August 12, 2009

Summer Reading: Uncle Mame

I've been working on my third novel this year and, when writing fiction, I find it difficult and maybe even dangerous to read other novels. I always feel there's a chance that another writer's voice might start affecting my own, especially if I really enjoy their work. So I've been on a fiction diet, reading only magazines and non-fiction for the summer.. a rarity for me.

Recently, I finished a wonderful biography with a story that almost read like a novel. It's called "Uncle Mame" by Eric Myers (St. Martin's Press) and it's all about the author the '50s classic "Auntie Mame". I'd always assumed that Mame Dennis was a fairly real person and that the novel was a veiled and maybe somewhat exaggerated roman a clef written by her adoring nephew. Well, as the title of the bio suggests, the character of Mame Dennis was inspired by a real person...the author himself, Patrick Dennis. That name was a pseudonym and the man behind the Mame is Edward Everett Tanner III. It's just the sort of name you'd expect to find behind the grand dame of literary fabulousness, right?

He was raised outside of Chicago by his real parents but was a very eccentric kid, having figured out his nom de pleur in high school.
During WWII, Tanner served as an ambulance driver in North Africa & Itlay and it's from his letters home, heavily excerpted in the book, that one gets the sense Mame was based on no one other than himself. Tanner had a wild imagination, a madcap sense of fun and ridiculous ability to camp it up, all of which helped keep him and his comrades sane during the darker days of the war. After the war ended, he settled in Manhattan and got married but led a bohemian life, with boozy parties and bisexual dalliances. His capacity for drinking was legendary but it didn't affect his output as a writer, which was extraordinary. By 1956, he had three best sellers on the NY Times list, a feat that has not been repeated since. Over roughly 20 years as an author, Tanner published 16 books.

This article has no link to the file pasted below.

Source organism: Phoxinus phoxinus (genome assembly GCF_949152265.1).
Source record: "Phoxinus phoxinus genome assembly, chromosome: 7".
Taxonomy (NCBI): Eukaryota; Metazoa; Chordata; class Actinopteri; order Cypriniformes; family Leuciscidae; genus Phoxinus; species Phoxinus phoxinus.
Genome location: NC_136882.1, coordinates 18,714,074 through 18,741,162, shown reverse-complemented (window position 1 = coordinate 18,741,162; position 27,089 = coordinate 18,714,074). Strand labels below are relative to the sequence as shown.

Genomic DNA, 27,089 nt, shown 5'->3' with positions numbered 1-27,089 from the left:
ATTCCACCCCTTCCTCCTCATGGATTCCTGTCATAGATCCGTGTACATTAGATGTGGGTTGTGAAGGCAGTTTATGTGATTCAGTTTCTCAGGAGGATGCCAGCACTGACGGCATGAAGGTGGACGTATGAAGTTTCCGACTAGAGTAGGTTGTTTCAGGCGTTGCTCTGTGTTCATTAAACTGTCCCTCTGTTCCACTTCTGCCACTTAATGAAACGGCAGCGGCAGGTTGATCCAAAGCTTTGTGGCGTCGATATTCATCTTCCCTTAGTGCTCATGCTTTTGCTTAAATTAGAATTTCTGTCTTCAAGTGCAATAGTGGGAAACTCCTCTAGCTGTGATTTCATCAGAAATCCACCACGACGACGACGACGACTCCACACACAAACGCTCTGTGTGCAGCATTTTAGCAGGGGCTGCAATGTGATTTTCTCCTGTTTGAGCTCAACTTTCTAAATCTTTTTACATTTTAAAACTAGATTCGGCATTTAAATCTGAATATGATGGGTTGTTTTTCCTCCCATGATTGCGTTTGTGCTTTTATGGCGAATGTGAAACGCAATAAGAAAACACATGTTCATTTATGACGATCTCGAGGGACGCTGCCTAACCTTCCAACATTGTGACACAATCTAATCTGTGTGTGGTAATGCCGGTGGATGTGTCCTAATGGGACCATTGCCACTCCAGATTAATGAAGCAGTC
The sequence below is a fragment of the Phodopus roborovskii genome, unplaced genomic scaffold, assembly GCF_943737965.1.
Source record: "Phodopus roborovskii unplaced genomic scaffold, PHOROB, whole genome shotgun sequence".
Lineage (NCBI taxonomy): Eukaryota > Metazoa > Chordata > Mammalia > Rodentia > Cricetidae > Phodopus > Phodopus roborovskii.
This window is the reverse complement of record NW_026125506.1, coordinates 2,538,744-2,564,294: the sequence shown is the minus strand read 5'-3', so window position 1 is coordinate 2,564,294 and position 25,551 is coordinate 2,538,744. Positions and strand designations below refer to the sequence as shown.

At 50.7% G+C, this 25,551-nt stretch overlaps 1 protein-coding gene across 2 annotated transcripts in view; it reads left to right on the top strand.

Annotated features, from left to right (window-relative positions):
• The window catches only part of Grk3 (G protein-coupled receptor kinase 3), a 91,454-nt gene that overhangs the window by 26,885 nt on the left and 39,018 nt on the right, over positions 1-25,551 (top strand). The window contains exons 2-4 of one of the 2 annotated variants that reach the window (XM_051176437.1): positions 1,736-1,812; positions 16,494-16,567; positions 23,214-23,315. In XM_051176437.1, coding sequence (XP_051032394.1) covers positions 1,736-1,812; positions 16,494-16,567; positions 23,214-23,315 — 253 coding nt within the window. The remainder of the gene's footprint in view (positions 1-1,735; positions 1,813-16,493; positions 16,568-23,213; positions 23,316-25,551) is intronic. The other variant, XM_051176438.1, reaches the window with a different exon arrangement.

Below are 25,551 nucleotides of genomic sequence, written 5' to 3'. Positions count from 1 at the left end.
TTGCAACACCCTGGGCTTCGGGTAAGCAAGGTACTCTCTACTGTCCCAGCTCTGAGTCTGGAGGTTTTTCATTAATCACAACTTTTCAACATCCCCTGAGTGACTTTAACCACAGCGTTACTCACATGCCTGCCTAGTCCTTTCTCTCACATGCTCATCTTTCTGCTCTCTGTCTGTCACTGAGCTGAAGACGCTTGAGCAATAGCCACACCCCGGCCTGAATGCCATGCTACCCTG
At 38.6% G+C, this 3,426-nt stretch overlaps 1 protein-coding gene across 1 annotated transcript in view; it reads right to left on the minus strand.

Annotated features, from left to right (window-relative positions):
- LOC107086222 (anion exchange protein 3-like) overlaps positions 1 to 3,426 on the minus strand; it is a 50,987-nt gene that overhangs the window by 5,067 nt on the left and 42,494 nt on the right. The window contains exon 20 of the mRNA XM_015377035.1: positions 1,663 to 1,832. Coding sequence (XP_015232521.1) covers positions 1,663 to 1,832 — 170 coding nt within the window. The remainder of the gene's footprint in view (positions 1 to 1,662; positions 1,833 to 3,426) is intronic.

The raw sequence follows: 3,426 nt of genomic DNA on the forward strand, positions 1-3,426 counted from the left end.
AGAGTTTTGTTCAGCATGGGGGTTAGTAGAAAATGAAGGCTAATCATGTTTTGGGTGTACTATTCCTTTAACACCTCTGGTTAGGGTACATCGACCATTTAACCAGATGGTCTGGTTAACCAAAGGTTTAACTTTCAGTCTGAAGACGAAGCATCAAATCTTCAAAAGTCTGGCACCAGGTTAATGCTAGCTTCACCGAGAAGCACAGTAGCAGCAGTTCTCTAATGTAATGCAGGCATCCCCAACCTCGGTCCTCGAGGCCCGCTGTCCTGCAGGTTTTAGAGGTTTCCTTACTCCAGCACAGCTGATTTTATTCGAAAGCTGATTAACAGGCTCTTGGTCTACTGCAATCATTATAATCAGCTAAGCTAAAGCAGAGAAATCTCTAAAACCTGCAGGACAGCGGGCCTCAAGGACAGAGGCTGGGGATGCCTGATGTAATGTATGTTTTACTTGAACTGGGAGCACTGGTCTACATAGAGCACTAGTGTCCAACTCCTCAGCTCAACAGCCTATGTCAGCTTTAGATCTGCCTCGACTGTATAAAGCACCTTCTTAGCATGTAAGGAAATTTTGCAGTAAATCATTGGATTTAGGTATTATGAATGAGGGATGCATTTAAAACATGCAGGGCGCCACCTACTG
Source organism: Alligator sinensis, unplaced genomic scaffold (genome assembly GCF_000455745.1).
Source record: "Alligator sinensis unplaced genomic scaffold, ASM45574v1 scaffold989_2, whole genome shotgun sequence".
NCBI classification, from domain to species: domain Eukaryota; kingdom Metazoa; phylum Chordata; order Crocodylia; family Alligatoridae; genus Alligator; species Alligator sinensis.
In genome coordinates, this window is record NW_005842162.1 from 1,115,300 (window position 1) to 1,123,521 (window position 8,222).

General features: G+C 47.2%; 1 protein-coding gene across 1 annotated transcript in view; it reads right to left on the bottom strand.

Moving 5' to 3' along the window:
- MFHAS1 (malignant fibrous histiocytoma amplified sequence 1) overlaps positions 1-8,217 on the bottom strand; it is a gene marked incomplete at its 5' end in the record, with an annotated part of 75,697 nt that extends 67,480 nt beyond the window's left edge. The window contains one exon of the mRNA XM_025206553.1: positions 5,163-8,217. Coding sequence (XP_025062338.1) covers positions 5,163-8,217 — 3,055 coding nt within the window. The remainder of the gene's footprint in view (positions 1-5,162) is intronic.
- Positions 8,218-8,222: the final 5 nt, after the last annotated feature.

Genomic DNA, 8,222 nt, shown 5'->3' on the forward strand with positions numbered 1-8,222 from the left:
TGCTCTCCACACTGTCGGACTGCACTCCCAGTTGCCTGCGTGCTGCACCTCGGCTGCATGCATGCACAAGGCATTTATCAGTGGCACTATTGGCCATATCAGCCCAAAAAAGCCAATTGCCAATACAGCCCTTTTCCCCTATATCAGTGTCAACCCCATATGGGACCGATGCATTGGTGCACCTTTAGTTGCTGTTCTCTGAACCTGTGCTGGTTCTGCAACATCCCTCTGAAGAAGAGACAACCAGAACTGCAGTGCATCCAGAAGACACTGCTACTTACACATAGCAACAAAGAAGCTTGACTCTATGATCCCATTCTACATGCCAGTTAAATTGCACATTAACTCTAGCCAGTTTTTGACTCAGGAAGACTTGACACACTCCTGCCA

The best part of Tanner's life story, though, comes towards the end. Frustrated by changing cultural tastes in the late 60's, he saw his books were falling out of favor and he gave up writing for a new career as a butler. That's right, the author of "Auntie Mame" served as a high class Jeeves for the well to-do in Miami beach and even his hometown Chicago. In fact, he was the head butler for Ray Kroc, the owner of McDonalds.

With details like this, it's clear Tanner was a fascinating, larger than life figure who had a remarkable life. However, his life was also continually troubled by his attraction to men. He struggled with this for years, sneaking off to bathhouses and having a couple love affairs which ended poorly. He attempted suicide more than once. But one thing that seemed to keep him going was his family. He had a deep love for his children, not unlike Auntie Mame's devotion to the fictional Patrick....another case of art imitating life.

As it turns out, Tanner actually did have an Aunt who lived in Greenwich Village and claimed that she was the basis for Mame. However, though formerly well-off, she spent her later years in a rat-trap apartment on W. 11th Street. Dennis cared about her welfare but was also embarrassed by her behaviour, trying at one point to pay her off so that she would stop going around claiming she was his inspiration. The story of his real Aunt reads like a lost chapter of his most famous novel, as you can surely Imagine Mame being horrified by such a poor relation and doing everything she could to distance herself from her.

Anyway, I thoroughly enjoyed reading Eric Myer's bio which is truly more like a novel than I expected. If you know the story of Auntie Mame and are fond of this iconic American character, you will love reading "Uncle Mame". If all this is news to you,I still think you'll be fascinated by this window into a brilliant writer's life who lived his life like it was a banquet (to quote one of Mame's famous lines). Eric's book is a breezy but informative read which will surely get you reading "Auntie Mame", either for the first time or the fiftieth.